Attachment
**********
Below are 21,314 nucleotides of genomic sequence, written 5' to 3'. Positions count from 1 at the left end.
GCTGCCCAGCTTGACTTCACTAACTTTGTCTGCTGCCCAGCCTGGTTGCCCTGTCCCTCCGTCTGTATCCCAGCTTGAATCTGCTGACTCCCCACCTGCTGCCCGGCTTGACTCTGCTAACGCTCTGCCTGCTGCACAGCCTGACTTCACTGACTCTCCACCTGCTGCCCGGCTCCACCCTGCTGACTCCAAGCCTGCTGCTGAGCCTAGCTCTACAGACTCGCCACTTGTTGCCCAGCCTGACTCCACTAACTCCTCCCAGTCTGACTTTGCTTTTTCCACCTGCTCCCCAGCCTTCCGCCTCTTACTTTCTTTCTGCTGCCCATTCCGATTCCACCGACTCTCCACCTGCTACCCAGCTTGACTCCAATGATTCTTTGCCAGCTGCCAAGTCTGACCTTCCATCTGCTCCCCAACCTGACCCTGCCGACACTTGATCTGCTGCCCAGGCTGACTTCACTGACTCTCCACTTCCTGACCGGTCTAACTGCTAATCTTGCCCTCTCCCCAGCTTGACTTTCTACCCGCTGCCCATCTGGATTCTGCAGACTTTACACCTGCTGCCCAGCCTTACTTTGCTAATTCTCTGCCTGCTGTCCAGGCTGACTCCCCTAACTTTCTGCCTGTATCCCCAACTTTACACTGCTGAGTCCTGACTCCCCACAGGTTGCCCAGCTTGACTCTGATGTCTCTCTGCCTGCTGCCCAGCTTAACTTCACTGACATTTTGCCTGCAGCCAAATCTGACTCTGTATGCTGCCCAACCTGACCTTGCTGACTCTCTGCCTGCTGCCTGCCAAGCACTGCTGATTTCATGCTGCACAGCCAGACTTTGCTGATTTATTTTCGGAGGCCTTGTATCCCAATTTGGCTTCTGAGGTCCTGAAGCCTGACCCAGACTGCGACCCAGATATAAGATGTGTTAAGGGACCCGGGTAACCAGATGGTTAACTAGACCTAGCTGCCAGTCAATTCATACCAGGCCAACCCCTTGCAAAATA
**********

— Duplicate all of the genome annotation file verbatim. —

Below are 21,314 nucleotides of genomic sequence, written 5' to 3'. Positions count from 1 at the left end.
GCTGCCCAGCTTGACTTCACTAACTTTGTCTGCTGCCCAGCCTGGTTGCCCTGTCCCTCCGTCTGTATCCCAGCTTGAATCTGCTGACTCCCCACCTGCTGCCCGGCTTGACTCTGCTAACGCTCTGCCTGCTGCACAGCCTGACTTCACTGACTCTCCACCTGCTGCCCGGCTCCACCCTGCTGACTCCAAGCCTGCTGCTGAGCCTAGCTCTACAGACTCGCCACTTGTTGCCCAGCCTGACTCCACTAACTCCTCCCAGTCTGACTTTGCTTTTTCCACCTGCTCCCCAGCCTTCCGCCTCTTACTTTCTTTCTGCTGCCCATTCCGATTCCACCGACTCTCCACCTGCTACCCAGCTTGACTCCAATGATTCTTTGCCAGCTGCCAAGTCTGACCTTCCATCTGCTCCCCAACCTGACCCTGCCGACACTTGATCTGCTGCCCAGGCTGACTTCACTGACTCTCCACTTCCTGACCGGTCTAACTGCTAATCTTGCCCTCTCCCCAGCTTGACTTTCTACCCGCTGCCCATCTGGATTCTGCAGACTTTACACCTGCTGCCCAGCCTTACTTTGCTAATTCTCTGCCTGCTGTCCAGGCTGACTCCCCTAACTTTCTGCCTGTATCCCCAACTTTACACTGCTGAGTCCTGACTCCCCACAGGTTGCCCAGCTTGACTCTGATGTCTCTCTGCCTGCTGCCCAGCTTAACTTCACTGACATTTTGCCTGCAGCCAAATCTGACTCTGTATGCTGCCCAACCTGACCTTGCTGACTCTCTGCCTGCTGCCTGCCAAGCACTGCTGATTTCATGCTGCACAGCCAGACTTTGCTGATTTATTTTCGGAGGCCTTGTATCCCAATTTGGCTTCTGAGGTCCTGAAGCCTGACCCAGACTGCGACCCAGATATAAGATGTGTTAAGGGACCCGGGTAACCAGATGGTTAACTAGACCTAGCTGCCAGTCAATTCATACCAGGCCAACCCCTTGCAAAATA